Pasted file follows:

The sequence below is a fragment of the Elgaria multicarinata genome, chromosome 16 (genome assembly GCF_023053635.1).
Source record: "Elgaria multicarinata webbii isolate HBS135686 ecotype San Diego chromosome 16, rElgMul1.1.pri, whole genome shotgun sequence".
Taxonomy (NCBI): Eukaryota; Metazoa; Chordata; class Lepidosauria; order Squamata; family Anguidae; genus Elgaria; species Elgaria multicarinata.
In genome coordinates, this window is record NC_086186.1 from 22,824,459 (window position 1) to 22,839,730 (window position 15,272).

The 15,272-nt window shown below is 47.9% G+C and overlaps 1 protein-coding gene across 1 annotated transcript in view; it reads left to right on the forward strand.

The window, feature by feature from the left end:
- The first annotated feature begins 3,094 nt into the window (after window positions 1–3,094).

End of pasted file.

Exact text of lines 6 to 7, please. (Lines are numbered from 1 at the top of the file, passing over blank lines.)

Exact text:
The window, feature by feature from the left end:
- The first annotated feature begins 3,094 nt into the window (after window positions 1–3,094).